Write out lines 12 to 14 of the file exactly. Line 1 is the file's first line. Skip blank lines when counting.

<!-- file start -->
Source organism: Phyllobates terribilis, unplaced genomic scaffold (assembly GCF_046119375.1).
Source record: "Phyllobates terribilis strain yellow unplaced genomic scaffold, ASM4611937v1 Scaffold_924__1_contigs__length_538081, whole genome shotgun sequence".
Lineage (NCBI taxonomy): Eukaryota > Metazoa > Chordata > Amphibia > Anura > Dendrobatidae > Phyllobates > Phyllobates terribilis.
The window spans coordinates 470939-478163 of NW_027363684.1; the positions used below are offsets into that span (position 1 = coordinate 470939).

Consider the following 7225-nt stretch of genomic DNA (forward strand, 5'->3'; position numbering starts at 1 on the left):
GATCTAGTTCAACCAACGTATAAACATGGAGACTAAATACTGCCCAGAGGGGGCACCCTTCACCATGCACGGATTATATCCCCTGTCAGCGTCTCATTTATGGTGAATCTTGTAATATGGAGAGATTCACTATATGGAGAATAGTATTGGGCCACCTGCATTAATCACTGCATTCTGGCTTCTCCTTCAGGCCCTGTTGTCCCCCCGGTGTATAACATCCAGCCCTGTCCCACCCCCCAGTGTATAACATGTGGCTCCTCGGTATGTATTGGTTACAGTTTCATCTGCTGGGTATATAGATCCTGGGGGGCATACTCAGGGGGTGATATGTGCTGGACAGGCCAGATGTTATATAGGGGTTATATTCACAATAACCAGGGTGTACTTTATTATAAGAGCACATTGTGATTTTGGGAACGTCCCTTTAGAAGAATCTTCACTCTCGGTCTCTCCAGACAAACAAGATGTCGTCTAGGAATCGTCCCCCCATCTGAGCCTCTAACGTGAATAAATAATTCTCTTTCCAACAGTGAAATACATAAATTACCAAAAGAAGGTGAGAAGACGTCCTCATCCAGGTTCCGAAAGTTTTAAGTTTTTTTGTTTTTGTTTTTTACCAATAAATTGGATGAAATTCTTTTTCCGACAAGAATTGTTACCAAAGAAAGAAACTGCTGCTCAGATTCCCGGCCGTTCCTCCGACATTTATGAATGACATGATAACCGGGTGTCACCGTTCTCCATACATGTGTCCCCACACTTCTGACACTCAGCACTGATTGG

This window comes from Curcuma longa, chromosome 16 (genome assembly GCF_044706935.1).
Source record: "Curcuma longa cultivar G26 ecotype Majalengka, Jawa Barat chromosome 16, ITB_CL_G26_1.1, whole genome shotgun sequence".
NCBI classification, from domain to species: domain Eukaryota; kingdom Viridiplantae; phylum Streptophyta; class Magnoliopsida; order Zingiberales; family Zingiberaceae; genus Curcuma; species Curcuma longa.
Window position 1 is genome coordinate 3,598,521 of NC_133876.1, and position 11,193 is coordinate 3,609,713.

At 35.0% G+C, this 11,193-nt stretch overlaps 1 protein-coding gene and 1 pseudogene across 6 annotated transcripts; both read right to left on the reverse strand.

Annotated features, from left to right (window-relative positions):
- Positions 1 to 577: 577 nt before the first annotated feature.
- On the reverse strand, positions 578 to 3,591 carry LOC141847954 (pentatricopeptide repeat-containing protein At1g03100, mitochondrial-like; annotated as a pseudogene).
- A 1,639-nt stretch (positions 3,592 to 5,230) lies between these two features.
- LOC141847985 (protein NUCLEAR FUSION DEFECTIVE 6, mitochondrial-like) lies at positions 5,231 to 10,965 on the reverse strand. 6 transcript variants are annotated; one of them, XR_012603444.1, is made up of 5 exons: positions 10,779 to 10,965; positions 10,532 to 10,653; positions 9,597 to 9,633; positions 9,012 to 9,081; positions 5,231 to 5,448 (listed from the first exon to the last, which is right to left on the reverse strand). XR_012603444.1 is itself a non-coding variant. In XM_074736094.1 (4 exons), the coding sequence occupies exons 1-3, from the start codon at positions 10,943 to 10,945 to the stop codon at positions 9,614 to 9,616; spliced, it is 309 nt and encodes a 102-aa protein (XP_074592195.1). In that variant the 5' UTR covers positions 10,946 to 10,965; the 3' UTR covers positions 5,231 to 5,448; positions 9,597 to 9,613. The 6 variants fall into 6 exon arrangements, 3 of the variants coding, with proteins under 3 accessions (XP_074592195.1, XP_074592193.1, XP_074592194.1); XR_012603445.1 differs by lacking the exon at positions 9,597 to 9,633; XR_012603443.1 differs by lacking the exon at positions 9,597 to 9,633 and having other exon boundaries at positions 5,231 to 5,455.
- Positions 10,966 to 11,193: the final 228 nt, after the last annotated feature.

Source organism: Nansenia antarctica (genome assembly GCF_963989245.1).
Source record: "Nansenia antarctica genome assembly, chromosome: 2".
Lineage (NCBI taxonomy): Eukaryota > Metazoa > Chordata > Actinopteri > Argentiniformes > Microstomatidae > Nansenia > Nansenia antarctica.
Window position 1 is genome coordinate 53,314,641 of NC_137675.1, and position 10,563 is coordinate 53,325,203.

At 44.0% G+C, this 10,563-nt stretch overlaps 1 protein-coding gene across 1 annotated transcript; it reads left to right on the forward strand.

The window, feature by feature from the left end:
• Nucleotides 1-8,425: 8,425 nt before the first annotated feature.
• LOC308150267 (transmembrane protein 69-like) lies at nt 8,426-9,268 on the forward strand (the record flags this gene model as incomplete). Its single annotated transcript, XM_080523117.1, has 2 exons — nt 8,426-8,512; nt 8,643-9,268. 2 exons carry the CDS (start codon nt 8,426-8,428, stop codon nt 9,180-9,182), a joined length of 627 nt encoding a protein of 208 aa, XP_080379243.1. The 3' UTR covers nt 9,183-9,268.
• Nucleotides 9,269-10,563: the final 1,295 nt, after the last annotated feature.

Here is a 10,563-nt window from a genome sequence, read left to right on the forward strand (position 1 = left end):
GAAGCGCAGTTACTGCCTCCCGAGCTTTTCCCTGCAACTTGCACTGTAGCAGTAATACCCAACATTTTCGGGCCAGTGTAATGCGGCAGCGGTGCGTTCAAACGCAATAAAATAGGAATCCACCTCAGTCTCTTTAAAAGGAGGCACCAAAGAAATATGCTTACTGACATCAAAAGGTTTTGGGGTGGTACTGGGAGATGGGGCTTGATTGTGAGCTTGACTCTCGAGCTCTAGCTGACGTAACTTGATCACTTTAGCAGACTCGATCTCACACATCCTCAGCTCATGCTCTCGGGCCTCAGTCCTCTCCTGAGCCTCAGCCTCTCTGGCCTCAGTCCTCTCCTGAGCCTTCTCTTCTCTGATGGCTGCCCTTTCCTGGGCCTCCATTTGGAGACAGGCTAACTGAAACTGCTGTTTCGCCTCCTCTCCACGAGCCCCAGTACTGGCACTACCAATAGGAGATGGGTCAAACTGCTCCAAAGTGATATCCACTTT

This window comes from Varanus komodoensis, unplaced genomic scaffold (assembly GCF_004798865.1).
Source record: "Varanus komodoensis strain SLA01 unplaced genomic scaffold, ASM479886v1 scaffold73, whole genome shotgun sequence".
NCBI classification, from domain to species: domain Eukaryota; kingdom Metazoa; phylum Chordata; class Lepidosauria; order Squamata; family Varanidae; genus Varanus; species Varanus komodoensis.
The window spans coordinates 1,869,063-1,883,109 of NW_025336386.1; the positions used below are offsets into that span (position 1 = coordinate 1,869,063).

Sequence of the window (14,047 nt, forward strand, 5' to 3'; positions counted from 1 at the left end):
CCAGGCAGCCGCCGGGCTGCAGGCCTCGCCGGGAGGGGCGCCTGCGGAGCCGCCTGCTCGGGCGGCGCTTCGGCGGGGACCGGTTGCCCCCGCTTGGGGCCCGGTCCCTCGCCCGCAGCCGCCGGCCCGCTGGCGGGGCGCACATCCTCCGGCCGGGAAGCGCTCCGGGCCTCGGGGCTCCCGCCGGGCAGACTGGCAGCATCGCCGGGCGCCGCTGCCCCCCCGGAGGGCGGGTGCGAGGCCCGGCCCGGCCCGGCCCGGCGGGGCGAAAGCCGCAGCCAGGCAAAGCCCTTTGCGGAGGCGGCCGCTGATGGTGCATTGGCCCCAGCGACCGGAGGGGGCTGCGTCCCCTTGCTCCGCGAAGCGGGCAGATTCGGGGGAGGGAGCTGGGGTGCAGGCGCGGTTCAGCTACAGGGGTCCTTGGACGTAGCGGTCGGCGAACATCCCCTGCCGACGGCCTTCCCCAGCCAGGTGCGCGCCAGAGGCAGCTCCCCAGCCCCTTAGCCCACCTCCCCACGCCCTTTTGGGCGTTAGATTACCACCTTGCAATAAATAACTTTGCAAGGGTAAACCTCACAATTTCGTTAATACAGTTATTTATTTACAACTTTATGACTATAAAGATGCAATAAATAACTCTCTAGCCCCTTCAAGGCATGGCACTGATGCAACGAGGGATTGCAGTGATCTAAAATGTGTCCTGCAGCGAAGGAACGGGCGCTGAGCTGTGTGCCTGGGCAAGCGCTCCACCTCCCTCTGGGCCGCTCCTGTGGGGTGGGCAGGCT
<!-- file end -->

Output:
Annotated features, from left to right (window-relative positions):
- Positions 1 to 577: 577 nt before the first annotated feature.
- On the reverse strand, positions 578 to 3,591 carry LOC141847954 (pentatricopeptide repeat-containing protein At1g03100, mitochondrial-like; annotated as a pseudogene).